Tech Meets Traditional

If you ask my wife and some of my friends, they will confirm that I am somewhat of a gadget geek.  I have a cell phone (it needs to be upgraded because of some issues).  I have an iPod(Red) and an iPod touch–the iPod was a gift a couple of years ago at Christmas.  The iPod touch was a splurge this year at Christmas time.  I am typing this post on a laptop computer that I have had for over 4 years now.  I have four email accounts (1 personal, 1 spam-catcher and other items, 1 seminary account, and of course my work email account which I do not manage away from work) and a blog.   I am on Facebook and Twitter.

You would think from the above self-revelation that I am totally about technology.  Well, I am not, totally.  Even though I use many of the modern technology gadgets, etc.  There is still a side of me that is very traditional in nature.  I own a moleskine notebook and write in it quite often.  Don Whitney probably wishes that I would use a fountain pen in the moleskine, but I have not gotten that far yet.  I am still exploring the options of a Phileas Fine Point!  Even though I have the iPod, et al.  I still carry a traditional paper calendar.  It is a simple calendar with big blocks for each day of the month put out by MeadWestvaco, but you would see it in Office Depot as the DayMinder brand.  You may ask, “Why keep a paper calendar with all the technology gadgets?”  Well, many times I find myself in a spot where I cannot boot up the laptop, or I do not have the iPod touch with me, but I have a pencil or a pen and the DayMinder calendar and I can make a note in that calendar quicker than I could with the gadget and/or technology.  Plus, if one of these devices decides to crash and take my data with it (I use Carbonite and an external hard drive to backup things) I still have my trusty paper calendar.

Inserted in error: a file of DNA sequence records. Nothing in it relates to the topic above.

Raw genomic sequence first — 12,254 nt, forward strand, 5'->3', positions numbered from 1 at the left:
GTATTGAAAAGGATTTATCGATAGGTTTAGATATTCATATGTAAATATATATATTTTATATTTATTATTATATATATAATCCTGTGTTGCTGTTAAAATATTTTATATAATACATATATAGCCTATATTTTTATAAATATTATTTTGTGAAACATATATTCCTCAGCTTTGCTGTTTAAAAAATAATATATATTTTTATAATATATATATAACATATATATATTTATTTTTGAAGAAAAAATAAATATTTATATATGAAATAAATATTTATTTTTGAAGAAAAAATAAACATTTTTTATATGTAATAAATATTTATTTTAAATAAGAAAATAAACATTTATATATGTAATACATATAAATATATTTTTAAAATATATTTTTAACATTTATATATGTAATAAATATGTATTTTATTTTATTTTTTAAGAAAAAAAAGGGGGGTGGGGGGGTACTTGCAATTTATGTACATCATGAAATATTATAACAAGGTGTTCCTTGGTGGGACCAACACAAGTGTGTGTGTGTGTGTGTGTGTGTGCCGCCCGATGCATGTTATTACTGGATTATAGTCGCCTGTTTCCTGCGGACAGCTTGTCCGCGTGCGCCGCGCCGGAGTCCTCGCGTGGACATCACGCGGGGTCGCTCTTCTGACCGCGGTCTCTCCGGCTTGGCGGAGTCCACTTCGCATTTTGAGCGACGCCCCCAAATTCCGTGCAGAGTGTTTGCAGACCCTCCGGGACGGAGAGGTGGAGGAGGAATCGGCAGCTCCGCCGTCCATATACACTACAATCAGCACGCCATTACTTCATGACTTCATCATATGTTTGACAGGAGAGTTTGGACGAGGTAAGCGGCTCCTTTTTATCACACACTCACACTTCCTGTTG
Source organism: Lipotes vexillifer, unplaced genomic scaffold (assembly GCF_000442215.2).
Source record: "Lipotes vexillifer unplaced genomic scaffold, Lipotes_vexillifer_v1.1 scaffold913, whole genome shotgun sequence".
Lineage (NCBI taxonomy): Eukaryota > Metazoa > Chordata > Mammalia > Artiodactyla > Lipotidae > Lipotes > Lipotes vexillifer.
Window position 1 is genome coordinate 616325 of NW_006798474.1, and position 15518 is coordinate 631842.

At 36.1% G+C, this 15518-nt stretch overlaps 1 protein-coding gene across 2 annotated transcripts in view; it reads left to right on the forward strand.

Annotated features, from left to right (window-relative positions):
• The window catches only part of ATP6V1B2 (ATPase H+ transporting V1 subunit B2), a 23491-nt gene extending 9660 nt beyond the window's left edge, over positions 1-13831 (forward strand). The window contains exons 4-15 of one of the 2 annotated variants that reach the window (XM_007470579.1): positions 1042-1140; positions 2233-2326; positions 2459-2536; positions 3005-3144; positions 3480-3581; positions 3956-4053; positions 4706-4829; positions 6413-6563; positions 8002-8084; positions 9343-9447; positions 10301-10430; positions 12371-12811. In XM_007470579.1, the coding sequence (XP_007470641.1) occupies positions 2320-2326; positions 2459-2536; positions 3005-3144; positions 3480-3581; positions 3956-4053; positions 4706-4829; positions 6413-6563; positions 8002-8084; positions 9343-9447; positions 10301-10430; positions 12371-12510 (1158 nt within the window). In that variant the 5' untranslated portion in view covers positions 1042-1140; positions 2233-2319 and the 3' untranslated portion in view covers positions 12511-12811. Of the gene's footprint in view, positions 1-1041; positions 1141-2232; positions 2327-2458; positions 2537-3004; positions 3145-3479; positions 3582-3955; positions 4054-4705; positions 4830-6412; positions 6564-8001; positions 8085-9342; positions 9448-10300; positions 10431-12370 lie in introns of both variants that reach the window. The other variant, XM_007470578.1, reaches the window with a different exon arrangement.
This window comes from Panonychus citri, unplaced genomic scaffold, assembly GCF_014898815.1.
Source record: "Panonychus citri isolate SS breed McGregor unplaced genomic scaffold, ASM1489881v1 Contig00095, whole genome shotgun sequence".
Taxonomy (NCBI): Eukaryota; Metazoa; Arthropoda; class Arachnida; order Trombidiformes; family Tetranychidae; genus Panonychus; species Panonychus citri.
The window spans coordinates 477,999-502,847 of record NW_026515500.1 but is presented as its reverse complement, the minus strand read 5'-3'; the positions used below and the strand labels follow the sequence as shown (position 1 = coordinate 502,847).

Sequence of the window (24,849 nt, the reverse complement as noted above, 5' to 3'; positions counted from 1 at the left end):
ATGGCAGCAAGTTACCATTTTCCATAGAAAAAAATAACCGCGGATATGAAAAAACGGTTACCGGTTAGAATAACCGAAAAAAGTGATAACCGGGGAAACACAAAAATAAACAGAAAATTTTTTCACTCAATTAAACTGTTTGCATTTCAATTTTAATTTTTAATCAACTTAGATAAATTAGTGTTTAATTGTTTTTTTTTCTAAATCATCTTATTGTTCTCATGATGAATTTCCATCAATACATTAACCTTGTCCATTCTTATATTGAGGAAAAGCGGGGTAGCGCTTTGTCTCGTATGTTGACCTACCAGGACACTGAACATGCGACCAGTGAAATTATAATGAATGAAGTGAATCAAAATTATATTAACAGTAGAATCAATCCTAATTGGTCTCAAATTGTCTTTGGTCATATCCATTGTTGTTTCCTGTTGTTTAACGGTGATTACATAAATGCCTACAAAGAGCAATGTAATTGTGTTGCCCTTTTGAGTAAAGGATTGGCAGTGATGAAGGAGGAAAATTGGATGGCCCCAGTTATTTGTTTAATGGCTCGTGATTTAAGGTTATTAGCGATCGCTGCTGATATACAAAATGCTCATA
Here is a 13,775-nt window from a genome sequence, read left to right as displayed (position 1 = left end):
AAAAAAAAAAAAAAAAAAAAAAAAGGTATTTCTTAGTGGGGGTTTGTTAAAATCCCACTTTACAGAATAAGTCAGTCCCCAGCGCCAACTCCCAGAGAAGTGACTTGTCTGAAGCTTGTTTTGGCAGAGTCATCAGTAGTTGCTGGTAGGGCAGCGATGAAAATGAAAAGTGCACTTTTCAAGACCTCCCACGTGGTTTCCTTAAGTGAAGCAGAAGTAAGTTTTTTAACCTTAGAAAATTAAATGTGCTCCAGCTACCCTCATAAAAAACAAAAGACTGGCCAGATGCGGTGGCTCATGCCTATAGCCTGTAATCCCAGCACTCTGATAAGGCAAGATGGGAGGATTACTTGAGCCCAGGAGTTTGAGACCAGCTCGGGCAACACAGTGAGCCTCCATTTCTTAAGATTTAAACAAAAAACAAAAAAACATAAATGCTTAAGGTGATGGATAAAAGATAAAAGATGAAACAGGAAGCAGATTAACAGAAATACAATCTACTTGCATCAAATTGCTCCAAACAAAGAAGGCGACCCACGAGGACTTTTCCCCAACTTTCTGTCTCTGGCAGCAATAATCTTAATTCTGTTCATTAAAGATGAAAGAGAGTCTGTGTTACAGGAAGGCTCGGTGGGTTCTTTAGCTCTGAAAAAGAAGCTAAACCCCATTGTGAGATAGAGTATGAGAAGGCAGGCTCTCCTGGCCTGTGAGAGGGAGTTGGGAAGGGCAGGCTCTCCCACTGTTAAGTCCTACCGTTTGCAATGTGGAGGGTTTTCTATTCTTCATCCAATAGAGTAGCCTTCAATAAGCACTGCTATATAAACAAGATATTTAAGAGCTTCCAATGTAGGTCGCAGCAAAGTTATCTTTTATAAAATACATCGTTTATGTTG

I have also recently started using a Moleskine notebook.  You can read more about the Moleskine here.  I am using the Moleskine more or less like a journal.  You can read more about the practice of journaling here.  I started keeping my journal on June 9, 2009.  I have just been recording my thoughts from my daily Bible reading, some items of interest from our church annual business meeting, a book title that I heard about that piqued my interest, thought-provoking questions like this one:  How much do you medidate on the content and power of the Gospel – Col 1:1-14, thoughts on a lecture from Paige Patterson done at SBTS years ago on How to Judge a Sermon, a list that I found in a pamphlet on How to Pray for Missionaries.   I carry my moleskine with me to be able to write in it as I am able and as I get either an idea or a thought.  In fact, I wrote down the need for this post in my moleskine and now I am taking it from paper to fruition!